The Hollywood Reporter
Is Comic-Con Still the Place For Building Blockbuster Buzz? – That Disney would not be attending to offer anything new related to its Marvel Cinematic Universe films certainly got a lot headlines, and deservedly so. The Avengers movies in particular have a history of using Comic-Con to get fans excited, introducing the full cast of the original movie in 2010 and then bringing out new additions to the heroic or villainous lineup in 2014 for Age of Ultron and 2017 for Infinity War.
‘Mamma Mia! Here We Go Again’ Marketing Brings Back Lighthearted Familiarity – Mostly Universal has sought to focus on the singing and dancing, presenting the movie as a lighthearted return to some old characters that may serve as an antidote to the constant box-office barrage of super heroes and other spectacle. It’s hoping that message is strong enough to come out on top of The Equalizer 2 but also whatever new and returning audiences are planning to see Ant-Man and The Wasp, Jurassic World: Fallen Kingdom or Skyscraper this weekend. (More here)
Emmys, Oscars and Netflix – That the Academy of Television Arts & Sciences, the organization behind the Emmys, would even allow such a thing – for a streaming content provider to so blatantly steal the thunder from a cable or broadcast network – shows it’s focused on format more than medium. On that point alone, it shows how much more forward-thinking it is than The Academy of Motion Picture Arts and Sciences, the group organizing The Academy Awards.
Black Lives Matter at the Box Office This Year – Within that there’s a more specific group of movies that deal head-on in some manner with the forces and circumstances that have, over the last few years, spurred the Black Lives Matter movement by focusing on stories about police brutality in black neighborhoods or, in some cases, the killing of black people by white police officers.
The Equalizer 2 – Marketing Recap – It really seems as though Sony is relying heavily on the paid campaign to generate awareness of the movie as opposed to engaging in a significant earned media push. In particular, the studio seems to believe the core audience is sports fans of some kind or another, either NBA aficionados or those more interested in e-sports. It’s almost like the decision was made to sell this as a testosterone-fueled revenge flick that offers a stark contrast to the more nerd-centric super hero movies.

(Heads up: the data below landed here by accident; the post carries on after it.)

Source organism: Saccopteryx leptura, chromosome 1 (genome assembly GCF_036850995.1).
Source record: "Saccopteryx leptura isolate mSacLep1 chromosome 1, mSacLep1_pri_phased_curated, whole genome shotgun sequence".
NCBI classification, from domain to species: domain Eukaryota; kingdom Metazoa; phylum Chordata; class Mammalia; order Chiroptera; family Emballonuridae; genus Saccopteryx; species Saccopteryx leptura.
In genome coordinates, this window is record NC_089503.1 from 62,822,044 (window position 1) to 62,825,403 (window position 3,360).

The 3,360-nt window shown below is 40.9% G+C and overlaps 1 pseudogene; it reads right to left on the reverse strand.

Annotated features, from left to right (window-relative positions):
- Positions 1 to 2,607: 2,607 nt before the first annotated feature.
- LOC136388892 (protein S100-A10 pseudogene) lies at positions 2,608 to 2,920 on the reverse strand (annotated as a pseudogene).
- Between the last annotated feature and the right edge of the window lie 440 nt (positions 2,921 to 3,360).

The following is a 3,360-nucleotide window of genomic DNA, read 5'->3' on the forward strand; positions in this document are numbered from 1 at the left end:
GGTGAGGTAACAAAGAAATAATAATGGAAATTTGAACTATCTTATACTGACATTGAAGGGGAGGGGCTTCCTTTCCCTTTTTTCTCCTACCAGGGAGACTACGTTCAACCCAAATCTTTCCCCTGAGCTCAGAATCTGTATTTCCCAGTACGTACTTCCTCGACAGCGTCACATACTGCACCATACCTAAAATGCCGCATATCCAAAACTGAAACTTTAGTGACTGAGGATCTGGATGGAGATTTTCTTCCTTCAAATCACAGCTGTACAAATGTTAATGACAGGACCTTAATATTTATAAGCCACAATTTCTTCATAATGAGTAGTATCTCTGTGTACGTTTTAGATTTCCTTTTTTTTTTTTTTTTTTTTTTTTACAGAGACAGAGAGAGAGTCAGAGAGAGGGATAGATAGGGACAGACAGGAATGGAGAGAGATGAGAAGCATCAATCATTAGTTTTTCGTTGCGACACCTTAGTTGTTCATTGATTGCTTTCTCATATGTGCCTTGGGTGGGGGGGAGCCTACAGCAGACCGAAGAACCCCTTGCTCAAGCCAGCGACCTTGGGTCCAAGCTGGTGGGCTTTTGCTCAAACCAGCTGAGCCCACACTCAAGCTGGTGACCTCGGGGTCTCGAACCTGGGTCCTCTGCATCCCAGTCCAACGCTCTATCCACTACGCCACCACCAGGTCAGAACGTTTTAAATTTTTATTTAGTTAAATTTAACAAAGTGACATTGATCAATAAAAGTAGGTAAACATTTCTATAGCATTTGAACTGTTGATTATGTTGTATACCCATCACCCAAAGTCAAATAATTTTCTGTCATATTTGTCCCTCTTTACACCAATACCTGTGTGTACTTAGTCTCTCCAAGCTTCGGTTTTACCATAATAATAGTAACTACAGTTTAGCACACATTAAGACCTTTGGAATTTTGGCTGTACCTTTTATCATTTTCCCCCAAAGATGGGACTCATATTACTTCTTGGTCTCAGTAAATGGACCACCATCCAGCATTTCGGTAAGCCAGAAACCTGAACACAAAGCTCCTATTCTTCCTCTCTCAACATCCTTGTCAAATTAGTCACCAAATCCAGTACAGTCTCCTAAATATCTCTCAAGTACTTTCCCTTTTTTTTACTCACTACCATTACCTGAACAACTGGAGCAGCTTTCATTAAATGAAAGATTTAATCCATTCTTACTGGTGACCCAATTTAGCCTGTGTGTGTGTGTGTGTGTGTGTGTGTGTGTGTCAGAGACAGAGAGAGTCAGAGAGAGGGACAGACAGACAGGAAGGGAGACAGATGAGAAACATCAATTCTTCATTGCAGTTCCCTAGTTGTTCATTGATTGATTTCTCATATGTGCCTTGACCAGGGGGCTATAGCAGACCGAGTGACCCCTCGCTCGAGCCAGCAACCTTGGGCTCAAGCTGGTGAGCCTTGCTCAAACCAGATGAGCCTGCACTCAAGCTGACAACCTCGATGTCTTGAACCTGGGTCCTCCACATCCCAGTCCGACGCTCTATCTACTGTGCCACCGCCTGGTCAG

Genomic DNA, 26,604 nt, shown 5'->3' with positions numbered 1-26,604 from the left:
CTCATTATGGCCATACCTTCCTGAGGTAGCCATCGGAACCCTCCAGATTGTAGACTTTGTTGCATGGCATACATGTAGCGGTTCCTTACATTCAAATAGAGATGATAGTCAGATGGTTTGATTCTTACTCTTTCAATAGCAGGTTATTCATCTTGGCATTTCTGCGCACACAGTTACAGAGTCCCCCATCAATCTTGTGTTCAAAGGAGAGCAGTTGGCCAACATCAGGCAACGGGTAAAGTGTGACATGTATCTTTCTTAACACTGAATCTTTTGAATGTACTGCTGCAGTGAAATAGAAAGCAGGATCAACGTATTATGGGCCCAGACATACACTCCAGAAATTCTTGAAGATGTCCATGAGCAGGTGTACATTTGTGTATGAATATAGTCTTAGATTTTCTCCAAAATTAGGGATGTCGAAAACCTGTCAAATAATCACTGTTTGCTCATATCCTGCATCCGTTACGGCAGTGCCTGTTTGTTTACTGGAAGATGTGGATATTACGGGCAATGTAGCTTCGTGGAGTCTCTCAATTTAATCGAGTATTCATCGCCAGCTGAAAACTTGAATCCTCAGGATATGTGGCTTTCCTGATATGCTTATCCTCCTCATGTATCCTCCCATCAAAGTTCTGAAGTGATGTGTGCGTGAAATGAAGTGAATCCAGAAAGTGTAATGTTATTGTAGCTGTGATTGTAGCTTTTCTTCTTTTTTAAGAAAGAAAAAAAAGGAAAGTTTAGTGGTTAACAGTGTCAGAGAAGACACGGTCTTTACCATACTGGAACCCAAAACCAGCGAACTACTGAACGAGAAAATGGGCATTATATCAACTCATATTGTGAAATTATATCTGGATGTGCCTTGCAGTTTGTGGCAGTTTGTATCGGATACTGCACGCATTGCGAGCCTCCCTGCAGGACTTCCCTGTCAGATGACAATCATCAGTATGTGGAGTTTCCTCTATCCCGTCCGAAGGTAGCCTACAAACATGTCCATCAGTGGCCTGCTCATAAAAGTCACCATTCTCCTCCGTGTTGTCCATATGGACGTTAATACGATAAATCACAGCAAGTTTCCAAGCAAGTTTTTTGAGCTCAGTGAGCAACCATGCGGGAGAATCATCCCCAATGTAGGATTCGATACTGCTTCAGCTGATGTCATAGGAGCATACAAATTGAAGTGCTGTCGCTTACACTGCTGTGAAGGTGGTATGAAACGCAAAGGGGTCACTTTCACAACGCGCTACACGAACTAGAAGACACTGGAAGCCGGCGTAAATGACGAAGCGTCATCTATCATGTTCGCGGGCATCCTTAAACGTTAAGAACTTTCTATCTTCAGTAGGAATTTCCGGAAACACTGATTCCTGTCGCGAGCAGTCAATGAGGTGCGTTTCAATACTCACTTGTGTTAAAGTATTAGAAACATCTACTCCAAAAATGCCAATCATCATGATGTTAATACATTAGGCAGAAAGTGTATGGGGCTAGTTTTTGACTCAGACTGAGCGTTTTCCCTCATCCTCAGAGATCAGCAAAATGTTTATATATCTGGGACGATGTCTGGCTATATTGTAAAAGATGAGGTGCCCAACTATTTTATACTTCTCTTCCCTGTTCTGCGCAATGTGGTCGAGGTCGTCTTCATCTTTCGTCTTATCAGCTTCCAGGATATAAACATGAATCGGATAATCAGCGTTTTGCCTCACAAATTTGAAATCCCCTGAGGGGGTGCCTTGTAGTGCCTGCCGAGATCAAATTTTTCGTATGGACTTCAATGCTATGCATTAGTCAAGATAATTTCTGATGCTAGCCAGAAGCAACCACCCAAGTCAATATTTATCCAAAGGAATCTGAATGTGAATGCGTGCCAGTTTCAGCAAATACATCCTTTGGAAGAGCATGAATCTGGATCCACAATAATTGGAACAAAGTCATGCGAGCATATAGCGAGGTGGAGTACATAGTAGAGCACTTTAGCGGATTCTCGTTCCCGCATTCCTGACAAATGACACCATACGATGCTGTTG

Marvel Studios Has a Key Challenge in Selling Avengers 4 – Rumors has begun to emerge about what the subtitle for the fourth movie may be, joining guesses about how the 1990s setting of next year’s Captain Marvel film starring Brie Larson might hint at what’s in store. So, based on what we both do and don’t know about the fourth entry in the Avengers series, let’s engage in a little rampant speculation about what sorts of angles Marvel might take to convince audiences to come out again for [checks notes] a second final installment.
Where Are the Jukebox Movies? – Surprisingly, there have only been a few other straight adaptations of the “jukebox musical” theatrical format to movie screens. Rock of Ages used the hair metal and hard rock music of the 80s in a story of making it in the hard-knock music industry, while Jersey Boys used the music of The Four Seasons to chronicle that band’s rise to the top.
The Dark Knight Turns 10 – If you’ve read anything in the entertainment media over the last few days you’ll know that yes, The Dark Knight has hit its 10th anniversary. Released in 2008, Christopher Nolan’s Batman sequel was and still is a remarkable achievement deserving of all the tributes and remembrances its received recently. There are two narratives, though, that emerged that I took issue with to some extent. The one deals with the movie itself while the other touches on its marketing campaign.
If Experiences Go Virtual, San Diego Comic-Con Promotion Could Become Even More Iffy – Now explain to me how most all of this couldn’t be recreated in virtual reality in a way that would likely be more cost-efficient and reach more people directly than dragging sets, props and legal waivers to San Diego.
Chris Thilk is a freelance writer and content strategist who lives in the Chicago suburbs.